However, if that is not your calling, roll up your sleeves, get on your knees and do what you can with what you have where you are.”

Reality is always local. Get real.

There are many people who already have a “dog in the fight” and can and will do a much better job at bringing attention to the present state of things. Before I go any further, let me share with you some of those whom I follow that help keep me informed and aware of how I should pray.

So for the time being I am going to take Fr. Dwight’s advice. Why? Because I don’t think reform is possible? Not at all! What I do know is that for now I will leave the public fight to those who are better equipped to handle it. For now, I will roll up my sleeves, get on my knees, and do what I can with what I have where I am.

I will continue to blog, but I will try to focus, as much as I can on what you and I are called to do where we are. No doubt one of the most important things we can do is pray.

I leave you today with a beautiful and powerful prayer from John-Paul and Annie Deddens of Pray More Novenas:

Prayer for Honesty, Purity and Forthrightness in the Lives of the Clergy

In the name of the Father, and of the Son, and of the Holy Spirit. Amen.
Father in Heaven, have mercy on us and on the whole world.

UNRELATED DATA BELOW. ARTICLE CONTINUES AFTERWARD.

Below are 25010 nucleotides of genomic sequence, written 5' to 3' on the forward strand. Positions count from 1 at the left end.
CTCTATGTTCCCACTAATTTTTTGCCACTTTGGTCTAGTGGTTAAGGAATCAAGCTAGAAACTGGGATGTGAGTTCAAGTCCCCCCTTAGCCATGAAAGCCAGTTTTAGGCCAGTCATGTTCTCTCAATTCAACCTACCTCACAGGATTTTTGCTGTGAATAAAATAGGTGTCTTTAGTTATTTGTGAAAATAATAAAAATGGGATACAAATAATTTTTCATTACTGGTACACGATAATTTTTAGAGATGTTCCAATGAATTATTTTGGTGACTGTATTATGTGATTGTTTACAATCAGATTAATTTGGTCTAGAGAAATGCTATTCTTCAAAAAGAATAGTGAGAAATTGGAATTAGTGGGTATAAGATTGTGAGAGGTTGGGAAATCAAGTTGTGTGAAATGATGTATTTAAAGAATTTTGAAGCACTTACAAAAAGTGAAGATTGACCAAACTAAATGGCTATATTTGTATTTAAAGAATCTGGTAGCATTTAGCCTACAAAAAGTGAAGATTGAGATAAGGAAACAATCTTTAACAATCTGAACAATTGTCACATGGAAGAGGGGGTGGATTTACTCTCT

Holy Spirit, comfort us, give us clarity, and bring light to this darkness and evil.
St. Michael the Archangel, defend us in battle. Be our protection against the wickedness and snares of the devil. May God rebuke him, we humbly pray, and do thou, O Prince of the heavenly hosts, by the power of God, cast into hell Satan, and all the evil spirits, who prowl about the world seeking the ruin of souls. Amen.

  • St. Charles Lwanga and St. Monica, pray for the abused, the survivors and for justice.
  • St. Peter, pray for the Church, that it may be rebuilt, healed, and made holy.
  • St. Catherine of Siena, pray for reform and restoration of the clergy.
  • St. John Vianney, pray for the holiness of priests and bishops.
  • St. Benedict, pray that this evil be cast out of the Church.
  • St. Anthony, pray for us to find the way forward.
  • St. Paul, pray for the bishops that they may be fearless in confronting other bishops.
  • St. Augustine, pray for true repentance and transparency.
  • St. Dymphna, pray for consolation for the heartache, depression and anxiety this evil has caused.
  • Our Lady of Sorrows, pray for us!

In the name of the Father, and of the Son, and of the Holy Spirit. Amen.

Let’s pray for our Church and for each other! Amen.